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Oakland Tribune from Oakland, California • Page 101

Oakland Tribune from Oakland, California • Page 101

Oakland Tribunei
Oakland, California
Issue Date:
Extracted Article Text (OCR)

Oakland Tribune, Sunday, Feb. 19J961 M-7 Naming Our City Streets By ALBERT? E. NORMAN kyji) i 'J it If I Saroni Drive z- Saroni Drive, from Colton Blvd. to Park Blvd. in the Forest Park' was named after Louis Saroni who par-; ticipated in the development Forest-land with Wickham Havens Mr, Saroni was born in 1856 in Boston Mass.

At 16 he came to California and settled in the Bay Area. Later he became the largest candy manufacturer on" the Pacific Coast, Before the turn of the century hV became an important factor in the wholesale sugar business. About 1910 he also became a builder and developer of real estate principally in County. At the time of his death in 1936, he was engaged solely in real estate in-1 vestments. His real estate firm of Louis is still in existence 'and is managed by.

his grandsons Sanford" J. Kraemer and James' S. Kraemer. The sugar business is also still going strong and is owned and managed by his son, Alfred B. Saroni, and his grandson, Alfred B.

Saroni Jr. LOUIS SARONI his business was candy. CHARLES BURCKHAITER his business was astronomy Burckhalter Avenue tor aii -f tT Chabot Road CHABOT ROAD, from Clare-; mont to Lake Temescal; CHA-. BOT CREST, from Chabot Road to Patten; and CHABOT COURT, off. Chabot Road, were named for Anthony Chabot.

This gentleman was born in St. Hyacinth, Canada, a descendant of the founder of Canada, and the son of a farmer. At 16 years of age he I left home and engaged in various businesses until 1849 when he found himself in Cal-i ifornia. He mined in Nevada City for about 10 years with much success. At the same time he built ditches to supply the mines with water.

In 1854 he owned two sawmills in Sierra, County, In 1856, Mr, Chabot decided to abandon" mining and de BURCKH ALTER AVENUE from Mountain Boulevanr to Sunkist Drive, one block north of Hillmount is named for Charles Burckhalter, astronomer. He was born in Taylorsville, Ohio, on Jan. 5, 1849. His early life was spent on a farm in Iowa and he graduated from the Ottumwa High School in 1866. Soon after his graduation, Mr.

Burckhalter came to Truckee, Calif, to work with his brother, Fred, owner of the general store. At this time he started his study of astronomy and, with -Cm F. attorney, also of Truckee, spent many evenings observing Jupiter, Mars and other planets through five-inch telescope. Together in 1875 they sounded Lake Tahoe with a champagne bottle and discovered that its greatest depth was 1,645 feet, the exact figure; given years by the Coast and Geodetic Survey. Oa Sept.

23, 1878, Burckhalter was married to Mary Catherine Nash and the following year moved to Oakland. He became the adjustor for an insurance company of San Francisco and all his spare time was spent on his study of astronomy. Mr. -Burckhalter was the first amateur in Oakland to have his own telescope a four-and-a-half -inch instrument, He constructed a substantial brick pier on which to mount his telescope and made a light revolving dome of wood and canvas to complete his ob- servatory which was built in his own home yard at 962 Chester, St. Later he bought a 10V4-inch telescope and-was: able to have the instrument set up and adjusted in time for him to observe the partial eclipse of the sun which occurred on Oct.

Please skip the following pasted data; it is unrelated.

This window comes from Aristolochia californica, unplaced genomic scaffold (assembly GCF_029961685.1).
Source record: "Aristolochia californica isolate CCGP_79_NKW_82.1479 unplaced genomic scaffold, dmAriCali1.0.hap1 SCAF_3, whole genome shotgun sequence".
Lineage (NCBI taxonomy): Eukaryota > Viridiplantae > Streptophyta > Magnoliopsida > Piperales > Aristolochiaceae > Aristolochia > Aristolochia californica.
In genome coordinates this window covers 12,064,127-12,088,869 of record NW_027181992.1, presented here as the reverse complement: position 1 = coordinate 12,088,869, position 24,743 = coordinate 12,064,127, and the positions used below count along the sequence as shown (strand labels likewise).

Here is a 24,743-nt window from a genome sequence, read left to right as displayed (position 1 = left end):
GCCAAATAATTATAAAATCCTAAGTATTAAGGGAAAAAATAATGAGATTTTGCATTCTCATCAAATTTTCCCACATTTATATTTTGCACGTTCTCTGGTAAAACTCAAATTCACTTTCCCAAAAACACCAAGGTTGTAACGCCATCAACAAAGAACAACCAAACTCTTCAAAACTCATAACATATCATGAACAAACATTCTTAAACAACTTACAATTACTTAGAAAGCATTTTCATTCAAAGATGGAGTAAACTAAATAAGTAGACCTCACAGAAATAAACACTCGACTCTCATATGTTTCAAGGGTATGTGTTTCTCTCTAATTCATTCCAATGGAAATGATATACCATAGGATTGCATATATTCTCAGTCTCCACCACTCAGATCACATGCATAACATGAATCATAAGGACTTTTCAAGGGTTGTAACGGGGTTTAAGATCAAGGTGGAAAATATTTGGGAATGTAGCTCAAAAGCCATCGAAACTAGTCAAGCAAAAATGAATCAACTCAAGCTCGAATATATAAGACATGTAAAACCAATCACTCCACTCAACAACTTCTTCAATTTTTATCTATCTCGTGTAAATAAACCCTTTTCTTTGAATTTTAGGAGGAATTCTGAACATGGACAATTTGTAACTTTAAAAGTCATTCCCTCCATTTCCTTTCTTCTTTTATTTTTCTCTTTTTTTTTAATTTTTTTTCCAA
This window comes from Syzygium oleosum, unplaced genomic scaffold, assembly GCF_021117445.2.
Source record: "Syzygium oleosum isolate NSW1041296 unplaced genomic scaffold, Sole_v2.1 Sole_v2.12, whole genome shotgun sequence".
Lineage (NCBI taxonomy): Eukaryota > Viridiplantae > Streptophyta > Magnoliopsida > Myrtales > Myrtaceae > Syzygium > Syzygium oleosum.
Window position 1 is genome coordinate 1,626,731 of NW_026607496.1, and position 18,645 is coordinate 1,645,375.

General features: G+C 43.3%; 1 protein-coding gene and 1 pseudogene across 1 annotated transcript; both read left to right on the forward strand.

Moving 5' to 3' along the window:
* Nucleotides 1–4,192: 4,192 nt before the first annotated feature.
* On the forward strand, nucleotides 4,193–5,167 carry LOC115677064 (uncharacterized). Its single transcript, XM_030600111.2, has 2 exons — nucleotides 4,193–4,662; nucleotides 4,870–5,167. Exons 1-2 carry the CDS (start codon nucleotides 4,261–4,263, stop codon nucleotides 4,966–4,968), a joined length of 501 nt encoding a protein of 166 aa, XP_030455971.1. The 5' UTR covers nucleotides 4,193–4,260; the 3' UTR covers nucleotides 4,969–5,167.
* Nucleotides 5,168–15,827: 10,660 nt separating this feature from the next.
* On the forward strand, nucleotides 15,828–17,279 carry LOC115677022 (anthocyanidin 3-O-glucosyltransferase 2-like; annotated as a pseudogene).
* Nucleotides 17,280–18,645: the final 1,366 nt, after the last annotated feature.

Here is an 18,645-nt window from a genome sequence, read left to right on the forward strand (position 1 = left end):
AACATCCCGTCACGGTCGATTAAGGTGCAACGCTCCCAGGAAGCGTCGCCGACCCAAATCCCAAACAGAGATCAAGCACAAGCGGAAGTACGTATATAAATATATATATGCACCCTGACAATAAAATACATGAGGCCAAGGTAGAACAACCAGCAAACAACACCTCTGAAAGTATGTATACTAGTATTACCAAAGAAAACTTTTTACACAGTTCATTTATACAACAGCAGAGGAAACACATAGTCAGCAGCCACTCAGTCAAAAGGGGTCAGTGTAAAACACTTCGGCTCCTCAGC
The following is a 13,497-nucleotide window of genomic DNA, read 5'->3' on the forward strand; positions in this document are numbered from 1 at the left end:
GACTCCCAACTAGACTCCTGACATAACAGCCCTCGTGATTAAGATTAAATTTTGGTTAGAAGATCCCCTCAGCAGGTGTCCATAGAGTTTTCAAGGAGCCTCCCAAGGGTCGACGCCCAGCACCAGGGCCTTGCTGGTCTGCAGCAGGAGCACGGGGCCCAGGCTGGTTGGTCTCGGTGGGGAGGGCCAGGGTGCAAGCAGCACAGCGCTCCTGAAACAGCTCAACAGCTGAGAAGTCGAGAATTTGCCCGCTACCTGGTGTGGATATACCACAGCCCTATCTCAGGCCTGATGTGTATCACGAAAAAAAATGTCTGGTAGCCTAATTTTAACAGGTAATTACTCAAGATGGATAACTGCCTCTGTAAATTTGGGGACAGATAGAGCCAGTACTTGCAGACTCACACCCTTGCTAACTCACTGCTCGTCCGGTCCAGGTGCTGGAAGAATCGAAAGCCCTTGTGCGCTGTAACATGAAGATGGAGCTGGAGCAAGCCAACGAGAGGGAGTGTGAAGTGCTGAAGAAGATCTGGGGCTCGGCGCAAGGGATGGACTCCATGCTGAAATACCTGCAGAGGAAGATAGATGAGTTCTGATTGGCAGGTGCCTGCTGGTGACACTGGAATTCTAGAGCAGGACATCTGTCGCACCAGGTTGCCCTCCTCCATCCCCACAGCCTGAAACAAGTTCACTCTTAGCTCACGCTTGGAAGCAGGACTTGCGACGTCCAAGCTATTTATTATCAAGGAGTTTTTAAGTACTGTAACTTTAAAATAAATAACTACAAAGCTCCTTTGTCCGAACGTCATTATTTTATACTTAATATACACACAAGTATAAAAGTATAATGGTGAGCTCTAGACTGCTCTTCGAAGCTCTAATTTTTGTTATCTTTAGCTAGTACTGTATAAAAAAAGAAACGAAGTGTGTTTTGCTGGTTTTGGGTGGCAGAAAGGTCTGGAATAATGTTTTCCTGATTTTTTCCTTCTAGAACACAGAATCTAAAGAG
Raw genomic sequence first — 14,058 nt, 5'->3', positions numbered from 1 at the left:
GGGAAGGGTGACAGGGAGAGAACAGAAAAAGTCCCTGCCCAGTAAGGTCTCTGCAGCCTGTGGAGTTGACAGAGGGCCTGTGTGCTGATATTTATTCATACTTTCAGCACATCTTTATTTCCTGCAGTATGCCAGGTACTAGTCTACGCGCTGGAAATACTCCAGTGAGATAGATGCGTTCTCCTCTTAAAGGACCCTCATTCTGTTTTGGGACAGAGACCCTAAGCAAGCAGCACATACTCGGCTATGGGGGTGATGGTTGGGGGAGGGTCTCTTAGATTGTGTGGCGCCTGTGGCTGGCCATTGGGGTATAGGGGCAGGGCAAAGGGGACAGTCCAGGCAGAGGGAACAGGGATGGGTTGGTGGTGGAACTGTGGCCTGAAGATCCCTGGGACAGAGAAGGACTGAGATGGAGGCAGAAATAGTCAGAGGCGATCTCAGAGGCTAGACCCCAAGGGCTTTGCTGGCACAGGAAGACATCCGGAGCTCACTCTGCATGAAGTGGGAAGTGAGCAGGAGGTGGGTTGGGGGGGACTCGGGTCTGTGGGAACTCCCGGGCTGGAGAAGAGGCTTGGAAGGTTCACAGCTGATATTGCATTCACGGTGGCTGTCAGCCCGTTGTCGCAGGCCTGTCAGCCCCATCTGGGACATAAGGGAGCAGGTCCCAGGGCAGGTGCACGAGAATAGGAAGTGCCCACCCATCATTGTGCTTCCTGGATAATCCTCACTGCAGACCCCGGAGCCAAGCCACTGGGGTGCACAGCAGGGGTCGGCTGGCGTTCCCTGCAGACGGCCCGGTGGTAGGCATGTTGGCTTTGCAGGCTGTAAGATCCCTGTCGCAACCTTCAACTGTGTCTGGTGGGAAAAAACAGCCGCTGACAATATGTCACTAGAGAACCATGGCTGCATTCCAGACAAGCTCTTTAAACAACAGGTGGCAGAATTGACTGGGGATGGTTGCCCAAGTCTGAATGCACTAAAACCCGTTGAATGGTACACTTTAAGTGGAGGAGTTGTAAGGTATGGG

30, 1883. In the year 1885 Burckhalter became the director of Chabot Observatory which was built in Lafayette Square in Oakland. After many the lights of the city graved detrimental to observing and i new location 'and uilding were obtained in Leona Heights. Mr. Burckhalter" wasdirector of the observatory for 38 years until" his death on Sept, 20,: 1923.

He was a member of the eclipse expedition from Lick Observatory to Japan in. 1896, represented Chabot Ob- servatory in India in 1898, and in Georgia in 1900. He was a member of the State Earthquake Investigation Commission in 1906, also a member of the Fellow Royal Astronomical Society and British Astronomical Association: The Board of Education dedicated the telescope at the Chabot Observatory to the memory of Charles Burckhalter; The bronze plaque there is inscribed as follows: He devoted his life to the youth of Oakland that they might know eternal truth as it is written in the stars. 'The Heavens declare the Glory of God--the Firmament sfcoweth Hk ft ANTHONY his business was water vote his time to some other enterprise.VHe came to San Francisco and immediately looked into the possibility of supplying the community with Finding that it was feasible, he joined with John Bensley and A. W.

Van Schmidt to bring water from Lobos Creek io the city and in 1858 the supply of water commenced. It was about this time that his marriage in New York City took place. In 1866 Mr. Chabot began to build a water works to supply the City of Oakland; hence the dam on Temescal Creek. In 1875 the dam was built to create Lake Chabot, taking its water from San Leandro Creek.

-r. UntU 1875 Mr." Chabot was the sole owner of the water supply gifts was the Sheltering Home that stood on the south line of Seventh St. beween Oakland and Fallon. His Oakland home was at the northeast corner of Second Ave. and E.

15th St On Jan. 6, 1888, Mr. Chabot'; passed away, a great loss for our city. Keeping his memory' fresh today, among other. Institutions, is the Anthony; Chabot School at Patton aoj Chabot Road.

that year he disposed of por- tion of his stock. Mr. Chabot took a prom- inent part in founding the, Ladies Relief Society Home in Oakland. This was and is the activity of the Ladies -Relief' i on 42nd St. near Broadway, now called Autumn Home.

A gift-to the city, in 1883 was the Chabot Observatory then located in Jefferson Square at 11th and Jefferson. outstanding.

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